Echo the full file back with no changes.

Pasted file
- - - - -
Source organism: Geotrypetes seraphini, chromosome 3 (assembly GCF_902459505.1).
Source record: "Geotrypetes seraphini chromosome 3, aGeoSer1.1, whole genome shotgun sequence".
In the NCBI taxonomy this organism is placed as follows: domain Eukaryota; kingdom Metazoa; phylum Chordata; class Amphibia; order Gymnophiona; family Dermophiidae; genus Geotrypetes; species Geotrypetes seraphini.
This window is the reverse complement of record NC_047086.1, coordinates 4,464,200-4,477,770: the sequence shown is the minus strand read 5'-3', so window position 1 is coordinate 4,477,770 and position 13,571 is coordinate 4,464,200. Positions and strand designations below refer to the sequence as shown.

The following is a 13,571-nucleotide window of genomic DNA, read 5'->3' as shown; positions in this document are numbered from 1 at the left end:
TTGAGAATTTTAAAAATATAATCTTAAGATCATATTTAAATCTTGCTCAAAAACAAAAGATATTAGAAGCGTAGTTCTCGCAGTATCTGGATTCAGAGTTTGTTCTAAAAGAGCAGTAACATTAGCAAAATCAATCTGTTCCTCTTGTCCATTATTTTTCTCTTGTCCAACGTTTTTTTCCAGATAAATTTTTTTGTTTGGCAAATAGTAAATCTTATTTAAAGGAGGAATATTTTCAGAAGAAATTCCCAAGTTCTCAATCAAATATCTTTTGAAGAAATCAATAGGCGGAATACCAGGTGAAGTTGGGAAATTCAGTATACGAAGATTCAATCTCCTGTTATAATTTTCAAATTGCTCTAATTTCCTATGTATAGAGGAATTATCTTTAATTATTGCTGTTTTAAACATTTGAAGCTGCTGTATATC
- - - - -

Source organism: Geotrypetes seraphini, chromosome 3 (assembly GCF_902459505.1).
Source record: "Geotrypetes seraphini chromosome 3, aGeoSer1.1, whole genome shotgun sequence".
In the NCBI taxonomy this organism is placed as follows: domain Eukaryota; kingdom Metazoa; phylum Chordata; class Amphibia; order Gymnophiona; family Dermophiidae; genus Geotrypetes; species Geotrypetes seraphini.
This window is the reverse complement of record NC_047086.1, coordinates 4,464,200-4,477,770: the sequence shown is the minus strand read 5'-3', so window position 1 is coordinate 4,477,770 and position 13,571 is coordinate 4,464,200. Positions and strand designations below refer to the sequence as shown.

The following is a 13,571-nucleotide window of genomic DNA, read 5'->3' as shown; positions in this document are numbered from 1 at the left end:
TTGAGAATTTTAAAAATATAATCTTAAGATCATATTTAAATCTTGCTCAAAAACAAAAGATATTAGAAGCGTAGTTCTCGCAGTATCTGGATTCAGAGTTTGTTCTAAAAGAGCAGTAACATTAGCAAAATCAATCTGTTCCTCTTGTCCATTATTTTTCTCTTGTCCAACGTTTTTTTCCAGATAAATTTTTTTGTTTGGCAAATAGTAAATCTTATTTAAAGGAGGAATATTTTCAGAAGAAATTCCCAAGTTCTCAATCAAATATCTTTTGAAGAAATCAATAGGCGGAATACCAGGTGAAGTTGGGAAATTCAGTATACGAAGATTCAATCTCCTGTTATAATTTTCAAATTGCTCTAATTTCCTATGTATAGAGGAATTATCTTTAATTATTGCTGTTTTAAACATTTGAAGCTGCTGTATATC